By Kristina Russo | American Express Credit Intel Freelance Contributor
6 Min Read | August 13, 2020 in Life
I’ve been grocery shopping online for over a decade. As my family has grown, I’ve found it to be a helpful convenience, a time saver, and a lifeline whenever going to the grocery store wasn’t an option. Recently, many people have jumped onto the virtual shopping wagon with me: 31% of U.S. households used online grocery services in February/March 2020, more than double the number from August 2019.1
Allow me to share what I’ve learned about how online grocery shopping works. I bet even those of you who say you need to touch, see, or even sniff your produce and protein purchases will see why conservative forecasters expect the number of online grocery shoppers to increase by another 60% in the next four years.2
I discovered that there are three types of online grocery services, which differ in their delivery methods, product availability, and fees:
So how do you actually “shop” for groceries online? I’ve found that the actual shopping process is similar among the different types of online grocery stores.
Usually, you must first create an account with all the typical profile information you’d provide for any online shopping. With third-party platforms, you also have the option of selecting one or more participating local stores for each particular order.
Then you start selecting items. Each grocery website has different tabs or drop downs for all of the typical departments within a grocery store: produce, pantry, dairy, frozen, health and beauty, household items, etc. Clicking around is similar to walking the aisles – when you select an item, you put it in your “cart” and move on. You may be asked to select a weight, or even a preparation – e.g., thickness for deli meat or vacuum sealing for butchered meat.
Ready to check out? Choose a delivery method – pick up or to your door – and time. Delivery schedules are based on your zip code, and are divided into time slots – say, 2-hour windows. Some services allow very precise delivery time selection and can be as quick as the same day, while others must be selected in advance, maybe a week or more. To pay, use your credit card or debit card – then just sit back until your delivery time. In fact, if unattended delivery is an option, you won’t even need to be home.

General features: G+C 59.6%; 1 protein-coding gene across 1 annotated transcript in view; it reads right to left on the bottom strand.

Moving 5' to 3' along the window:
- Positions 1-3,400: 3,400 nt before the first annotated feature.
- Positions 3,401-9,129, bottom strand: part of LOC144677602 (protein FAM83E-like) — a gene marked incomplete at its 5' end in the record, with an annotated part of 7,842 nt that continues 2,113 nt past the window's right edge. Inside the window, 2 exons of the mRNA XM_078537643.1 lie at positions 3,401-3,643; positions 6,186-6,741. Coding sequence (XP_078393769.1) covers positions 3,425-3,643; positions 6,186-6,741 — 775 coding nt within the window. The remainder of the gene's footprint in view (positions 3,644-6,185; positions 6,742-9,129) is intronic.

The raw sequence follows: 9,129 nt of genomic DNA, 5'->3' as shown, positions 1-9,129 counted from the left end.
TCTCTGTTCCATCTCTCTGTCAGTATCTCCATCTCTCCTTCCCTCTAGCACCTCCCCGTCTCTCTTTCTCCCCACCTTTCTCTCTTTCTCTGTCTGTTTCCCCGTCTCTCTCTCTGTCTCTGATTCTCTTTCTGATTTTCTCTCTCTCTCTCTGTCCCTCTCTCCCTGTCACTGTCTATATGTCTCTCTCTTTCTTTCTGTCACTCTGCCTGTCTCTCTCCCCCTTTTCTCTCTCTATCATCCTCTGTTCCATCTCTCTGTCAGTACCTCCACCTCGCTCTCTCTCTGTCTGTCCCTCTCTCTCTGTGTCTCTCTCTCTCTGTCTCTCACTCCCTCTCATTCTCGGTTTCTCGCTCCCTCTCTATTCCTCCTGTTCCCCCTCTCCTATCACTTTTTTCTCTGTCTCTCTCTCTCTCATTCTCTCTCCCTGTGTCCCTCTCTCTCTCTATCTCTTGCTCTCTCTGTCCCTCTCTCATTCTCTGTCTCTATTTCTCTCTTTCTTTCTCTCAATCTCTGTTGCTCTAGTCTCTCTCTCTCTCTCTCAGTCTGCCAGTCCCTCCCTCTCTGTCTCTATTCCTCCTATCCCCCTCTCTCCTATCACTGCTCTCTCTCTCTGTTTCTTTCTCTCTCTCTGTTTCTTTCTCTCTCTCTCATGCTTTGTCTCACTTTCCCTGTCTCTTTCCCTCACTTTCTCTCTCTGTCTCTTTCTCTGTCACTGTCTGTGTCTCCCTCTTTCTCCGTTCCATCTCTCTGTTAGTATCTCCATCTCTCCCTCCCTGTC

For me, the magic of online grocery shopping comes from these digital features:
Let’s face it: All this convenience comes at a price. Delivery fees, service fees, or markups on item prices compared to in-store prices are common costs of online grocery shopping. So it’s important to know what your service charges to avoid surprises at checkout. Most services have thresholds for minimum orders and while tipping isn’t required, it may be appropriate.
That being said, you can often minimize the extra costs of online grocery shopping with coupon codes, loyalty programs, referrals, free trials, or subscriptions.3
If you become an online grocery “frequent flyer,” you will likely find that a subscription plan makes economic sense. Subscription packages, which differ by grocer, provide a combination of unlimited free delivery, discounts for repeat or automated purchases, and access to other assorted special perks, for about $100 a year.4
Your particular shopping habits will determine whether online grocery shopping saves money or costs you extra. Tools that make it easier to manage item costs – combined with automated access to coupons/promotions, the ability to easily see your running total in a virtual cart, and the reduced likelihood of impulse buying – can help you save money.5 And don’t forget to consider indirect savings, like lower transportation costs and the value of your time.
More people are grocery shopping online than ever before, and the industry is expanding to meet the demand. Determining which online grocery shopping service works best for you is largely a matter of personal preference, based on how you shop combined with the service’s fee structure. However, most shoppers agree that saving time plus the convenience of home delivery are key benefits that attract and retain them.
1 “Online Grocery Shopping Surges to Record Levels in U.S. During Covid-19 Crises,” Brick Meets Click
2 “The Online Grocery Report,” Business Insider
3 “10 Best Grocery Delivery Services to Use in 2020,” Good Housekeeping
4 “A Guide to Ordering Groceries and Supplies Online,” U.S. News & World Report
5 “Is it Worth it to Buy Groceries Online? A Review of the Best Options,” Money Under 30